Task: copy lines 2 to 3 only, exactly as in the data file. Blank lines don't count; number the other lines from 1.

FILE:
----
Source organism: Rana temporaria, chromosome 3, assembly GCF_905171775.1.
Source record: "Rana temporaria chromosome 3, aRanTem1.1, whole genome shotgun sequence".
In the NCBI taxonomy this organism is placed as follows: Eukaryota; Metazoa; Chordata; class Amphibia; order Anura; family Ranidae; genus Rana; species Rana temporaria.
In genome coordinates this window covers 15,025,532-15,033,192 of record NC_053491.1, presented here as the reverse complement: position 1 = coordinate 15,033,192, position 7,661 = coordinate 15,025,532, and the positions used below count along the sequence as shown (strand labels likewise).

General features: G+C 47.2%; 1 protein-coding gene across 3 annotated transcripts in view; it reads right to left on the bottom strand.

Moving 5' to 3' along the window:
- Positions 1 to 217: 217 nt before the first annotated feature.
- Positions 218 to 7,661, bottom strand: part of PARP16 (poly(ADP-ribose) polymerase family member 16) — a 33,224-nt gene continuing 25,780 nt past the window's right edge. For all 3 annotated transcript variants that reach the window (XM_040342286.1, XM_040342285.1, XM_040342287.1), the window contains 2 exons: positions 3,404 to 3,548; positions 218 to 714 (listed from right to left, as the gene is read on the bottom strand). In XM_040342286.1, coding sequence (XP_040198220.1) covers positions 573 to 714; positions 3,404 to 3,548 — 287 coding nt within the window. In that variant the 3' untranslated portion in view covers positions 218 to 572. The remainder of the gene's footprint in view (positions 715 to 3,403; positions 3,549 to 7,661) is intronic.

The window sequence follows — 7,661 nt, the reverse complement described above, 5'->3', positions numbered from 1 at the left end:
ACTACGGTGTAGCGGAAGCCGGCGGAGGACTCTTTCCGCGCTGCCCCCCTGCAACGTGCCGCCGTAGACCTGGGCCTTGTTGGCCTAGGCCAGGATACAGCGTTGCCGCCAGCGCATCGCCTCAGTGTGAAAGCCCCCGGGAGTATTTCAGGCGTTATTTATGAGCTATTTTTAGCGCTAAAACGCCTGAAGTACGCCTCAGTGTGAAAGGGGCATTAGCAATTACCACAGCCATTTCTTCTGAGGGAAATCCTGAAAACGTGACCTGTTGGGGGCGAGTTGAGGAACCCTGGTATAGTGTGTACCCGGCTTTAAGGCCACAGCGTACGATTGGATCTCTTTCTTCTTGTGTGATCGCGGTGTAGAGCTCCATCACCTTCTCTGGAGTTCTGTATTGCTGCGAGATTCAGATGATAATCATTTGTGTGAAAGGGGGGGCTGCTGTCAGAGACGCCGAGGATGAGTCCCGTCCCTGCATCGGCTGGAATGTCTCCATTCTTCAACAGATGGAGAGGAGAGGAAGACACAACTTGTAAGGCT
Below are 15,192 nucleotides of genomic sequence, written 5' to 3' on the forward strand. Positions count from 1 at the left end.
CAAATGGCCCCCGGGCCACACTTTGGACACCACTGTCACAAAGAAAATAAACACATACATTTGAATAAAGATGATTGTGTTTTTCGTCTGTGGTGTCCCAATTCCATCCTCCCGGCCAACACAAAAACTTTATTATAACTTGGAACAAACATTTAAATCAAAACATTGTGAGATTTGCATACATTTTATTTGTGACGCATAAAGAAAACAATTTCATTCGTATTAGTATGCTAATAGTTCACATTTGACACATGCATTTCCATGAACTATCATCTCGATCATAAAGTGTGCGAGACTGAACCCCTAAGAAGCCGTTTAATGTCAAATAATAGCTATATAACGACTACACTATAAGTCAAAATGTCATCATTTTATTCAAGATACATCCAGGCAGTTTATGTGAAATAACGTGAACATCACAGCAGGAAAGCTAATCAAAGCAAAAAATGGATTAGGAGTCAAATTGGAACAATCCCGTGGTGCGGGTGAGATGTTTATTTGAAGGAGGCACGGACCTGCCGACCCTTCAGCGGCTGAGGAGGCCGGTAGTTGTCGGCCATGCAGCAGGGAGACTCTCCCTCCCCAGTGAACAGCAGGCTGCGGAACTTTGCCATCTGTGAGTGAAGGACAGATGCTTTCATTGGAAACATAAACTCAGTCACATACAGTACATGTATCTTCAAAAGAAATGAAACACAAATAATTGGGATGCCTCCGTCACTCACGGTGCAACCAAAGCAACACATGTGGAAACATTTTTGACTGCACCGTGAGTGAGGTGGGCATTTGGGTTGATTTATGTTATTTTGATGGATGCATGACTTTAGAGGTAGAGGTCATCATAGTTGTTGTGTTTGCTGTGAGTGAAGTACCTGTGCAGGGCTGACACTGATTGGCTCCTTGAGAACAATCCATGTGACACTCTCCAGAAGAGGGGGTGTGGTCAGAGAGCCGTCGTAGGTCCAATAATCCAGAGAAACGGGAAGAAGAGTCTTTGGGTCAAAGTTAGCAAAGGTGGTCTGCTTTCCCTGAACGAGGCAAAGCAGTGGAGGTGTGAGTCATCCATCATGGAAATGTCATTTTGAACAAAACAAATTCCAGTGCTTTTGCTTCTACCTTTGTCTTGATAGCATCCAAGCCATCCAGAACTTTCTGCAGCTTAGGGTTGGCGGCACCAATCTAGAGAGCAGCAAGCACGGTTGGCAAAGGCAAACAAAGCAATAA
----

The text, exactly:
Source record: "Rana temporaria chromosome 3, aRanTem1.1, whole genome shotgun sequence".
In the NCBI taxonomy this organism is placed as follows: Eukaryota; Metazoa; Chordata; class Amphibia; order Anura; family Ranidae; genus Rana; species Rana temporaria.